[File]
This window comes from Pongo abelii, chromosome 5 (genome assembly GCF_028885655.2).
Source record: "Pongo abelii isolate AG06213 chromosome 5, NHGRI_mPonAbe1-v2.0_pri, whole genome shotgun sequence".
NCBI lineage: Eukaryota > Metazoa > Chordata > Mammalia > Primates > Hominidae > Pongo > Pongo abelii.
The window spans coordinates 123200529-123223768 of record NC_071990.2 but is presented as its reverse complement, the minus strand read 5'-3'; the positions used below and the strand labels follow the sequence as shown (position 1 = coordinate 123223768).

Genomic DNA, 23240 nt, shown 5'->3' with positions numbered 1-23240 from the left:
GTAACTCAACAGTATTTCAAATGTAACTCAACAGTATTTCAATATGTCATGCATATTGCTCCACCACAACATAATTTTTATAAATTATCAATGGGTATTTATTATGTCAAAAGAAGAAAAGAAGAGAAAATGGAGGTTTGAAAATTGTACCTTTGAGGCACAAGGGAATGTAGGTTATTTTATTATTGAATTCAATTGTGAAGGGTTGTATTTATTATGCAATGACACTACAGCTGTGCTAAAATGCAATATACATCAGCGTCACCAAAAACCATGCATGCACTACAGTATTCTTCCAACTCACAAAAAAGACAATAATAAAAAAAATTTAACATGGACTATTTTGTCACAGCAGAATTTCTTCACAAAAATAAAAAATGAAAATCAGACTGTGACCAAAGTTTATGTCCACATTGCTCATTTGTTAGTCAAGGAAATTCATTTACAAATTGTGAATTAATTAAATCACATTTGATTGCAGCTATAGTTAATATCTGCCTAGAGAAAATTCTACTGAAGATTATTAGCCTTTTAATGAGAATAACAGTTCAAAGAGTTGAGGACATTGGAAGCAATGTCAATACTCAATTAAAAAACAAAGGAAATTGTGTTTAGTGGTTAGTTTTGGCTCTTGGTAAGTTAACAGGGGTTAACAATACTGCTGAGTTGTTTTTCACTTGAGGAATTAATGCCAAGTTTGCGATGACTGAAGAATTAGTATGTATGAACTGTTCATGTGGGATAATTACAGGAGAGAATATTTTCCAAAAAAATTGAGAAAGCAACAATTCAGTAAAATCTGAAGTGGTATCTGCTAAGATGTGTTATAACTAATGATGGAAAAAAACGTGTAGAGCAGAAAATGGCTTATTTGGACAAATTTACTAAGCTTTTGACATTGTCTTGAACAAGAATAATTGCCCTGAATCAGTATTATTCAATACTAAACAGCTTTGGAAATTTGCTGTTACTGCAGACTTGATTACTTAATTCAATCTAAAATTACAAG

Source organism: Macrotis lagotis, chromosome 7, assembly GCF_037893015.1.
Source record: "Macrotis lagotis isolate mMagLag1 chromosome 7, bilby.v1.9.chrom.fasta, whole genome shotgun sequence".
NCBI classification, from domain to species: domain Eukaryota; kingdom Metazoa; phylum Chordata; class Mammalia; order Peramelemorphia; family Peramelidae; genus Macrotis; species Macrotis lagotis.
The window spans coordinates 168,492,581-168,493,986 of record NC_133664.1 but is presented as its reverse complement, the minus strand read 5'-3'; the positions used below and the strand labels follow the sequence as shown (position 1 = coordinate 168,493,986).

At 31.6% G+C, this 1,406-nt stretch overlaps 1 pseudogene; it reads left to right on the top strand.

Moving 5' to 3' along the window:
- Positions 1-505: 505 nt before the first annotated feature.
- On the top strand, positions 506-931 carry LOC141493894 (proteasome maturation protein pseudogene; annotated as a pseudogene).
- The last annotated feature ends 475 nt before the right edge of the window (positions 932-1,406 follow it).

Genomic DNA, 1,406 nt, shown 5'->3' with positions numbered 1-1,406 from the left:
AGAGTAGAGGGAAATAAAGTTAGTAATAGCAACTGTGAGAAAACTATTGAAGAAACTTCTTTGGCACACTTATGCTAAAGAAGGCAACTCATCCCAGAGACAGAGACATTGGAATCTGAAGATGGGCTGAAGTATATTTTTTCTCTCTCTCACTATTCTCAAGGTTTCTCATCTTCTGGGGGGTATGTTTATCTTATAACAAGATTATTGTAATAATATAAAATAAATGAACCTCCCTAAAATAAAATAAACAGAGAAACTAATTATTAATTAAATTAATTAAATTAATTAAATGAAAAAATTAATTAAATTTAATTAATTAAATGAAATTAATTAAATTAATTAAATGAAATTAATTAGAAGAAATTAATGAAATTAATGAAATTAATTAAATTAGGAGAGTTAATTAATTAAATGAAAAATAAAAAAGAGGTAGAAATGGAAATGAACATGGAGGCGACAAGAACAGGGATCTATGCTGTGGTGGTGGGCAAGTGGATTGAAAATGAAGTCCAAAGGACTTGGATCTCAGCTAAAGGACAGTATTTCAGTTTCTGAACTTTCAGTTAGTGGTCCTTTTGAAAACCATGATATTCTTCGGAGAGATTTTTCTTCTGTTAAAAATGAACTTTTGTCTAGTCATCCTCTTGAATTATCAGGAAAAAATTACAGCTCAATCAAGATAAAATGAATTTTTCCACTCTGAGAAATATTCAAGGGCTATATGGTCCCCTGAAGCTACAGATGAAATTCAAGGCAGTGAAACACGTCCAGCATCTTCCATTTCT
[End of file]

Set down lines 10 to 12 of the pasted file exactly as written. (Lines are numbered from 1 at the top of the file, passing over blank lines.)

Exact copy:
The window spans coordinates 168,492,581-168,493,986 of record NC_133664.1 but is presented as its reverse complement, the minus strand read 5'-3'; the positions used below and the strand labels follow the sequence as shown (position 1 = coordinate 168,493,986).

At 31.6% G+C, this 1,406-nt stretch overlaps 1 pseudogene; it reads left to right on the top strand.

Moving 5' to 3' along the window: